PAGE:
Although over the past decade the FDA has made general statements that it considers laboratories that create LDTs to be manufacturers and LDTs to be devices, the FDA does not currently regulate LDTs as medical devices. It does not require laboratories to go through registration and listing, which it requires for medical device manufacturers, nor does it require laboratories to seek approval or clearance for LDTs. While most medical devices are classified as Class I, II or III by FDA, most LDTs are not classified by the FDA under this scheme. Further, laboratories utilizing LDTs are not currently required to pay user fees under the Medical Device User Fee Amendments of 2007 (“MDUFA”).

Based on these facts, it should be clear that all LDTs are not currently treated as medical devices by the FDA and it is important that the final rules under Section 4191 maintain a distinction between medical device products and LDT services.


II. ACLA’s Specific Comments on the Proposed Regulations

With this background, we can now turn to ACLA’s specific comments on the proposed regulations. As discussed below, ACLA is generally supportive of the decision to focus on whether an item or service is “listed as a device” or not in deciding whether it should be considered a “taxable medical device;” however, the NPRM still leaves a number of unanswered questions related to how the rules should apply to LDTs, which are more properly viewed as services rather than products or devices.

A. Comments Relating to the Definition of a Taxable Medical Device

1.  ACLA supports the provision in the proposed regulations that anything that is not listed with the FDA is not a “taxable medical device.”

The proposed regulations define a taxable medical device as one that is “listed as a device with the Food and Drug Administration (FDA) under section 510(j) of the Federal Food, Drug, and Cosmetic Act and 21 C.F.R. Parts 807, pursuant to FDA requirements.” Thus, items or services that are not listed with the FDA are not taxable medical devices. ACLA supports the exclusion from the tax of items or services that are not listed with the FDA and agrees that this approach  will  serve the  goals  of certainty  and administrability.    With respect to LDTs in

particular,  this is the correct result under the statute and is supported by the legislative history. LDTs are not currently required to be listed as devices with the FDA.

As we have discussed in our prior comments on  the device tax, both the laboratory industry and the medical device manufacturing industry contributed in their respective  ways to the funding of health care reform.  The primary purpose of imposing a medical device tax was to obtain a contribution from registered device manufacturers because such manufacturers are not directly reimbursed by Medicare. Laboratories and other providers, unlike device manufacturers, are directly paid by the federal government through the Medicare  Program;  thus,  laboratories were able to contribute to health care reform through adjustments in their  Medicare reimbursement. And, in fact, laboratory organizations,  including ACLA, worked cooperatively with the key Congressional committees to identify cuts in lab reimbursement that could be used to fund a portion of health care reform. These cuts in laboratory reimbursement, which were substantial, were included in the final legislation. Thus, Congress did not intend for LDTs to be subject to the device tax, because clinical laboratories contributed to the financing of health care reform by other means. Further details of the legislative history that support exclusion of LDTs from the device tax are discussed in our earlier comments, which are attached for your reference.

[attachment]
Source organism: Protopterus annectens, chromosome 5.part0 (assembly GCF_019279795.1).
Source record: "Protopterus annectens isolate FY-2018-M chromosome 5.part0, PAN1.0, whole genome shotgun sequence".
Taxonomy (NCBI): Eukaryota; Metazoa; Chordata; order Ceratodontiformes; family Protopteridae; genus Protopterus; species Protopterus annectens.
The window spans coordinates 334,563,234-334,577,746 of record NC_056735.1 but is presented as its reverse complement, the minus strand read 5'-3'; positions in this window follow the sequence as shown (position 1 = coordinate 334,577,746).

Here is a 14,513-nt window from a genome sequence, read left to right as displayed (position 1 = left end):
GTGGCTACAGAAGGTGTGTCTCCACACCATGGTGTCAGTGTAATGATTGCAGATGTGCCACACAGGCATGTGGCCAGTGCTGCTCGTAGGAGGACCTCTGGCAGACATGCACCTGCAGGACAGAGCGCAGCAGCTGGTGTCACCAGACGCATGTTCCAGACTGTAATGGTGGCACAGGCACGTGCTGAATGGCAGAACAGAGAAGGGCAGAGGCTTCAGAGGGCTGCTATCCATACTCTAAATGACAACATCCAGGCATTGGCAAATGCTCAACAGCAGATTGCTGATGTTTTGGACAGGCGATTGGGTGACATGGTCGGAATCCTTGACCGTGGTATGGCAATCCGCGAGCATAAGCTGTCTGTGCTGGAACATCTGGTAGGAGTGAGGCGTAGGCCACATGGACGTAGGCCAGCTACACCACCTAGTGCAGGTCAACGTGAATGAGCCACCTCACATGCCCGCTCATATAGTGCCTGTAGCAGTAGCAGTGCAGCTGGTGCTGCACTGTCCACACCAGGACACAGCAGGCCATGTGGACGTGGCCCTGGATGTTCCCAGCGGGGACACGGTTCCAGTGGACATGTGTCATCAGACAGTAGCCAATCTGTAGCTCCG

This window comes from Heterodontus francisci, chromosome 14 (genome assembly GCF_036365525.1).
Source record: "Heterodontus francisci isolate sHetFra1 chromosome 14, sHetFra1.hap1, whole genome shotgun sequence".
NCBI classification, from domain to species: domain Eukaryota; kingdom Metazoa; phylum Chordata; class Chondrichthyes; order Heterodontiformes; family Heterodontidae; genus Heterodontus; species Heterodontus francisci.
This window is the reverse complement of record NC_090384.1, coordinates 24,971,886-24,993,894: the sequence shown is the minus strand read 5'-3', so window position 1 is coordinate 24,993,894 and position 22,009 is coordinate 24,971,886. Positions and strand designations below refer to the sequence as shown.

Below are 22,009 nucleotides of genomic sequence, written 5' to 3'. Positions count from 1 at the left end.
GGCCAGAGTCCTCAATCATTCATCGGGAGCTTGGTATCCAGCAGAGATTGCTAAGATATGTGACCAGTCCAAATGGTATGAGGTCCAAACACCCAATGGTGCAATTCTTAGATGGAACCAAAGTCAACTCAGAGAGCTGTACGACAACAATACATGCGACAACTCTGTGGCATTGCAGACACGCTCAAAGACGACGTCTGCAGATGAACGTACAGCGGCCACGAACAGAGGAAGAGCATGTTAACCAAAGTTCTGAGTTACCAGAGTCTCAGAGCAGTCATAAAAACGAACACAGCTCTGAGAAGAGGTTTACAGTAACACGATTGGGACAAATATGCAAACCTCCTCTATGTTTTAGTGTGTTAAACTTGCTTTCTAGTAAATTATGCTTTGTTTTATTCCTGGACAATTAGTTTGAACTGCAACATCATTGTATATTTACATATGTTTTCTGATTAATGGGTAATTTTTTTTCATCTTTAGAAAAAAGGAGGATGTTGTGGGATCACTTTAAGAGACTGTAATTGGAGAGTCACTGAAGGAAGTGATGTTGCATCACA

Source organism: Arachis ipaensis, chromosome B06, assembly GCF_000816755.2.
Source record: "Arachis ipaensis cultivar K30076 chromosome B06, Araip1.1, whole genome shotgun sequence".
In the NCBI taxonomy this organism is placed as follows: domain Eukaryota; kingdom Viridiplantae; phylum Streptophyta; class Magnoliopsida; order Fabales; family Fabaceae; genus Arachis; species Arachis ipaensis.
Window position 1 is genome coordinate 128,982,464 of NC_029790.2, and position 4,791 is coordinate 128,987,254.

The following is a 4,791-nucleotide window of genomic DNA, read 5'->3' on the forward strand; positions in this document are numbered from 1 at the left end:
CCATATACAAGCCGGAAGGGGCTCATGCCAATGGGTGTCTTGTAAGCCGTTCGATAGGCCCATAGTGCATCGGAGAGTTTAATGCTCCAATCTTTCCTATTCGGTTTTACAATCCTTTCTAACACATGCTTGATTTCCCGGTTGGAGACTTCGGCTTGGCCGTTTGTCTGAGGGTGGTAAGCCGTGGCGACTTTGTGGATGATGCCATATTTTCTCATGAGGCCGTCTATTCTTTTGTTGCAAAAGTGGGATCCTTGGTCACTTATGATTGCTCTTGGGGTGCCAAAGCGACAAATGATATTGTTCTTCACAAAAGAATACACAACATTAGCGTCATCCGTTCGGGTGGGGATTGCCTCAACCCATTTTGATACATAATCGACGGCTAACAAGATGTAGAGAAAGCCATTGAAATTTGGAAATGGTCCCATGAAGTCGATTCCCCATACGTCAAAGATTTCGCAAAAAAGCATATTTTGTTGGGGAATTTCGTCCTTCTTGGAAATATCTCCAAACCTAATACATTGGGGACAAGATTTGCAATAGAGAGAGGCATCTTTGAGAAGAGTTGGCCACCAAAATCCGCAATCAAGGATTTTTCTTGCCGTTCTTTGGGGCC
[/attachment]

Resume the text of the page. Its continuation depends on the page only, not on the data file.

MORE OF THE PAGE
2. The proposed rule regarding when an item or service becomes subject to tax based on a future FDA determination should be modified.

The proposed regulations provide that if the FDA determines that an item or  service should be listed as a device  at some point in the future, then “the device will be deemed to be listed as a device with the FDA as of the date the FDA notifies the manufacturer or importer in writing that corrective action with respect to the listing is required.”5 ACLA disagrees with this approach and is concerned that this language may create confusion in the future depending on what form of action the FDA takes. Further, this approach does not sufficiently recognize that a notice from the FDA is not a final determination that an item or service should be listed.